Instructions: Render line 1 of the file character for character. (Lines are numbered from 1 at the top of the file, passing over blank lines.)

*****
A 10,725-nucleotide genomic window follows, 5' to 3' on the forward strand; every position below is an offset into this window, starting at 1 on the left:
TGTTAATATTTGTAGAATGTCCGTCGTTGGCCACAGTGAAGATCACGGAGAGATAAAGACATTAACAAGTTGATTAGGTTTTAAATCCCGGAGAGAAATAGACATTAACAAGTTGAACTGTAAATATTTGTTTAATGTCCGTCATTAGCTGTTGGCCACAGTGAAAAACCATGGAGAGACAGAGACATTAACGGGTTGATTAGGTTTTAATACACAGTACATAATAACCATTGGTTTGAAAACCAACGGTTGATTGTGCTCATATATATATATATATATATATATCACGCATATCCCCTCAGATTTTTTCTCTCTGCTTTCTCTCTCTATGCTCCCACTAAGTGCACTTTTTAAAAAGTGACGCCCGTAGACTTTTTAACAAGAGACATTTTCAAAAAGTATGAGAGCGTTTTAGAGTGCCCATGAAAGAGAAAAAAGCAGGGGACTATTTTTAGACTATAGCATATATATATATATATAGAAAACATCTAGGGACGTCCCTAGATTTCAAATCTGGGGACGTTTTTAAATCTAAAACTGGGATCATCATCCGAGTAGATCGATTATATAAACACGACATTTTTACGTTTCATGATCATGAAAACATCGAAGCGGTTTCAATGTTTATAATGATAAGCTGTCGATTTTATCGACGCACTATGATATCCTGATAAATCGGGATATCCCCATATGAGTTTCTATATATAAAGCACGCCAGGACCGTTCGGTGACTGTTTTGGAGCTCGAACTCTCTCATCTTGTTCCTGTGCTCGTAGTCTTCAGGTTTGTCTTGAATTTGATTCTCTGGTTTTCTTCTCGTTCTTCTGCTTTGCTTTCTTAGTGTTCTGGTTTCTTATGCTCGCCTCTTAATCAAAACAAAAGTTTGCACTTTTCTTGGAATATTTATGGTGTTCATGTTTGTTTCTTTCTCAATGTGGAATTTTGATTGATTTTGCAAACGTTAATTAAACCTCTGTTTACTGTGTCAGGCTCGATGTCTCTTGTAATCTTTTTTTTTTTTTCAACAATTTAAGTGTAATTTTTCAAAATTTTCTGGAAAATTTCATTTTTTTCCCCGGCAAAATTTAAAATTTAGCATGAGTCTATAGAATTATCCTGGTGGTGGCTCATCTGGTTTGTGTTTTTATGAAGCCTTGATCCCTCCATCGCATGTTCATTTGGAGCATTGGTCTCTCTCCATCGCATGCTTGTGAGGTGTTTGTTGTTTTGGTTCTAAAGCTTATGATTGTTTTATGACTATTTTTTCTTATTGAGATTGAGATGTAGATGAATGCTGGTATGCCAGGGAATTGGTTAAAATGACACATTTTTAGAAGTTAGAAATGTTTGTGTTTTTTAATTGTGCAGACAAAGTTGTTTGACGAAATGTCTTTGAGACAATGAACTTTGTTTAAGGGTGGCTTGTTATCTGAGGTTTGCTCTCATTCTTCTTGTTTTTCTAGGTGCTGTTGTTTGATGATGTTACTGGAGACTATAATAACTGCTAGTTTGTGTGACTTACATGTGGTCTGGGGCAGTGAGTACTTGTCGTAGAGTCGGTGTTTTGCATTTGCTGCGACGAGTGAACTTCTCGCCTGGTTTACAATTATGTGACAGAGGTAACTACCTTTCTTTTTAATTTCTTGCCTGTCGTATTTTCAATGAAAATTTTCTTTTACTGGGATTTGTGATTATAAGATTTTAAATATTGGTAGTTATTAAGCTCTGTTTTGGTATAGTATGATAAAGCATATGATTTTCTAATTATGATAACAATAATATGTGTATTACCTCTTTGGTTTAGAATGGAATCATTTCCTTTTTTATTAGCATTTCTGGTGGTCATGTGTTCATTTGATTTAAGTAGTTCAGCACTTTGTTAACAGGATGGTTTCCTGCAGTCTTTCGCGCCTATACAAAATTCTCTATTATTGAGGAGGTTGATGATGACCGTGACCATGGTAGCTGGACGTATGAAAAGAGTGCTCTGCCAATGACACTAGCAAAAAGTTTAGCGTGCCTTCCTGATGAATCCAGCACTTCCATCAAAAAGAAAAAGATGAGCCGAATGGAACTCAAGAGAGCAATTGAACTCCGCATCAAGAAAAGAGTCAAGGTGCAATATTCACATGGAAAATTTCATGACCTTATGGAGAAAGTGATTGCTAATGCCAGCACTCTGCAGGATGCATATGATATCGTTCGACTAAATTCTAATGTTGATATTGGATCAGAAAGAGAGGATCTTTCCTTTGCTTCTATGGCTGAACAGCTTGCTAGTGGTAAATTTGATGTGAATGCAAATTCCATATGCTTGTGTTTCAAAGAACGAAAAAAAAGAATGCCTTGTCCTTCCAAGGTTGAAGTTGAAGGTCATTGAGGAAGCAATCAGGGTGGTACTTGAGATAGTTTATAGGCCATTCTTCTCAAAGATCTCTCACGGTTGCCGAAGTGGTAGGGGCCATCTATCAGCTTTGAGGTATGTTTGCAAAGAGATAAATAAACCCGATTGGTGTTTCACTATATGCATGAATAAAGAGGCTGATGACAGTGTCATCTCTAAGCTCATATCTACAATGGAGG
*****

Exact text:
A 10,725-nucleotide genomic window follows, 5' to 3' on the forward strand; every position below is an offset into this window, starting at 1 on the left: